THE STEPFORD WIVES (1975). Believe or not, I never saw this one until I watched it one night before Christmas. The term "Stepford Wives" has entered into the popular vernacular and everyone knows what the words mean even if they haven't seen the film (or read the Ira Levin novel) about the too-perfect wives in the small town of Stepford. Katherine Ross and Paula Prentiss make an appealing duo of leading ladies who team-up to discover just what the hell is going on in their town. I'll say this much for author Levin: he likes to put his heroines into real, true jeopardy. As in ROSEMARY'S BABY (both the Levin novel and Roman Polanski film), things do not end well for the women characters in his stories. What's great about STEPFORD WIVES is that we're never told the precise details of what's going on. Much is left to our imaginations and we're pulling for Ross to upset the apple cart up to the last few minutes of the film. Both ROSEMARY'S BABY and STEPFORD WIVES end on truly chilling notes. STEPFORD WIVES is a first rate, slow build horror/science fiction film that has stood the test of time. Recommended.

CRIMES AND MISDEMEANORS (1989). I saw this Woody Allen film on first release at the old Arbor Cinema Four (remember when that theater was state-of-the-art?). Watching again a few weeks back I was struck by the weird tonal shifts in the film and wasn't sure exactly how to react to the story that Allen told. On the one hand, there's some hysterically funny lines here but they are few and far between as the main storyline deals with the murder of a man's mistress. Martin Landau is great as the troubled, married opthamologist (seeing, eyes, blindness, vision, are all thematic concerns of the film) who finds it difficult to extricate himself from his affair with a clinging, needy woman (Angelica Huston). He eventually goes so far as to arrange (through his brother, Jerry Orbach) the woman's murder. Although he's stricken with guilt, he gets away with it. Meanwhile, Woody Allen is a documentary filmmaker who finds himself saddled with  making a film about his obnoxious, television producer brother-in-law (Alan Alda). Allen falls in love with production assistant Mia Farrow and yearns to make his own film about an aged Jewish philosopher and Holocaust survivor. But the man suddenly commits suicide, Farrow takes up with Alda and Allen, who has done nothing wrong, is left with a broken heart and a lot of painful questions. Meanwhile, Landau, has put the murder behind him and gone on with his successful life and medical practice. Allen's screenplay wrestles with the capriciousness of the universe, the fact that all bad deeds don't go punished, that some times very bad things happen to very good people. It's a somewhat bitter pill to swallow but Allen's one-liners help the medicine go down a little easier. Still, CRIMES AND MISDEMEANORS is a disturbing, dark and thought provoking work.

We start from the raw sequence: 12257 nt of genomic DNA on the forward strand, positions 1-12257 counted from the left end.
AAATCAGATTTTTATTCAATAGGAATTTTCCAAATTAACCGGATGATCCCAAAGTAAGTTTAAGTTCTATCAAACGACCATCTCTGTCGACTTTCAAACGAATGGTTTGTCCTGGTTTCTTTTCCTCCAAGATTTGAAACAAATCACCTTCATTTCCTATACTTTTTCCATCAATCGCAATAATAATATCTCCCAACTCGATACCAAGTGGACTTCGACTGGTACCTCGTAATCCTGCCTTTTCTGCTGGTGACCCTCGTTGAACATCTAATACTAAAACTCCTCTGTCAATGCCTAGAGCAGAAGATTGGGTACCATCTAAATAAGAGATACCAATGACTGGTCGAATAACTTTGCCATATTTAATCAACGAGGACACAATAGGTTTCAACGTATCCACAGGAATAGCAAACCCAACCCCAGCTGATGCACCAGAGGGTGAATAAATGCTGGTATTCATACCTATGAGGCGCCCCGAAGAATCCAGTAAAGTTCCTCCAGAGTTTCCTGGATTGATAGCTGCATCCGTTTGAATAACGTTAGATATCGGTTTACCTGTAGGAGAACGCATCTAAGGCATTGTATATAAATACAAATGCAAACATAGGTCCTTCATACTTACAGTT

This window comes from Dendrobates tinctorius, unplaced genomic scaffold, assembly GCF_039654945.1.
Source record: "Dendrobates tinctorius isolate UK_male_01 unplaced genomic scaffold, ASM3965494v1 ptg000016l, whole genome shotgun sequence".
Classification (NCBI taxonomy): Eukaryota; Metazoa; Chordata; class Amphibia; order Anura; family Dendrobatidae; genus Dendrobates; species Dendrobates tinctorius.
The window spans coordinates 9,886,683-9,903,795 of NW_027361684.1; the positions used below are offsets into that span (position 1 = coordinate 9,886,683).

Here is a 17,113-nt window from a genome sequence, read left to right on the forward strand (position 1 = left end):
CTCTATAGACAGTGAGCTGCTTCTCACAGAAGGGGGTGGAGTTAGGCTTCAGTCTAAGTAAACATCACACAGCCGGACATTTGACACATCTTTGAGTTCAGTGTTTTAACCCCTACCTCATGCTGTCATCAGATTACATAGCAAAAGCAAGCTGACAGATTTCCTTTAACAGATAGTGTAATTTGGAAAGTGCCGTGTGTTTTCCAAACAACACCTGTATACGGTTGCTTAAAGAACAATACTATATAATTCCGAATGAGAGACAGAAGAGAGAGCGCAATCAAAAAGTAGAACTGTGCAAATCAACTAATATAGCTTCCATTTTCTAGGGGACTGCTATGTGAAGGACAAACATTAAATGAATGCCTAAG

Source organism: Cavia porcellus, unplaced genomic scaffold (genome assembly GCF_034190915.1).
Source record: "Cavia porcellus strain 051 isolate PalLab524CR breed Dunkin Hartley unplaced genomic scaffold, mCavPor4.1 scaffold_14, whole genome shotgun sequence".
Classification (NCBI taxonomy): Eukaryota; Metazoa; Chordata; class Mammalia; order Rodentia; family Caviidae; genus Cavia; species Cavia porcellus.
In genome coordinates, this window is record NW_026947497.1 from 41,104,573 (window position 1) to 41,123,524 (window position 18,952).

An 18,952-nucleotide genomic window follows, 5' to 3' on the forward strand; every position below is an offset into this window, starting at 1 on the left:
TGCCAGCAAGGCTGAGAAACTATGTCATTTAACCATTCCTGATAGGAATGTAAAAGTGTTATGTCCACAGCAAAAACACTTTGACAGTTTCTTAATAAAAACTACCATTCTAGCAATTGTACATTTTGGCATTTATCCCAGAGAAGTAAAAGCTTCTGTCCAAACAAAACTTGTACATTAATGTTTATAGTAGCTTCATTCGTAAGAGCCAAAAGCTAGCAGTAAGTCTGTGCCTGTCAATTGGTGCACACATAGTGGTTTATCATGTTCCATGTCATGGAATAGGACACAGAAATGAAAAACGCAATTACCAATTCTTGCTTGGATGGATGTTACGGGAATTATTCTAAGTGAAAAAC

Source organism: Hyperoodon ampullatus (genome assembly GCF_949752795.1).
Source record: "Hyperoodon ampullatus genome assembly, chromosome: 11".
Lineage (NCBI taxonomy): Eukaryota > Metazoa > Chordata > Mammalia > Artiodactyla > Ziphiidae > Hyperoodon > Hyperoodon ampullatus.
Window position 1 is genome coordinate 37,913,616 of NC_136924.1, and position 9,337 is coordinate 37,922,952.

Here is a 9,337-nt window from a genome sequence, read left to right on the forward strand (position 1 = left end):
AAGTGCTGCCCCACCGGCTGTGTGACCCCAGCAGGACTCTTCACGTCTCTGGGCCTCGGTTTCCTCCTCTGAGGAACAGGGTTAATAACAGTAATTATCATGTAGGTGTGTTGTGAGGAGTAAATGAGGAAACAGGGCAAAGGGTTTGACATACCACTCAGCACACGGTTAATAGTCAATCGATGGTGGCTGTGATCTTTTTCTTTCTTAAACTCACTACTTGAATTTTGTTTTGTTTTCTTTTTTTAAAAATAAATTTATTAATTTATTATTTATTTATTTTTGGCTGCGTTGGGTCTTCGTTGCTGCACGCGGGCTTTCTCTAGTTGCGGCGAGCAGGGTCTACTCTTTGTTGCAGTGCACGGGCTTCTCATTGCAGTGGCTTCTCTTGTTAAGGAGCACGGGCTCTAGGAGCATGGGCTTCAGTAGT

THE HANGOVER 3 (2013). What can I say? This whole series is a guilty pleasure for me. I loved the first film but I  found the second one too close to the first to be entirely enjoyable despite some very funny moments. The third and final entry in the series jettisons the structure of the first two films but does return "the wolf pack" back to where it all began, Las Vegas. This time they're on a mission in service to crime lord John Goodman and while there's plenty of funny stuff on display, you get the feeling that THE HANGOVER brand has gone to the well one time too many. If you have any desire to see these films, stick with the first and best one. The others are for die-hard fans only.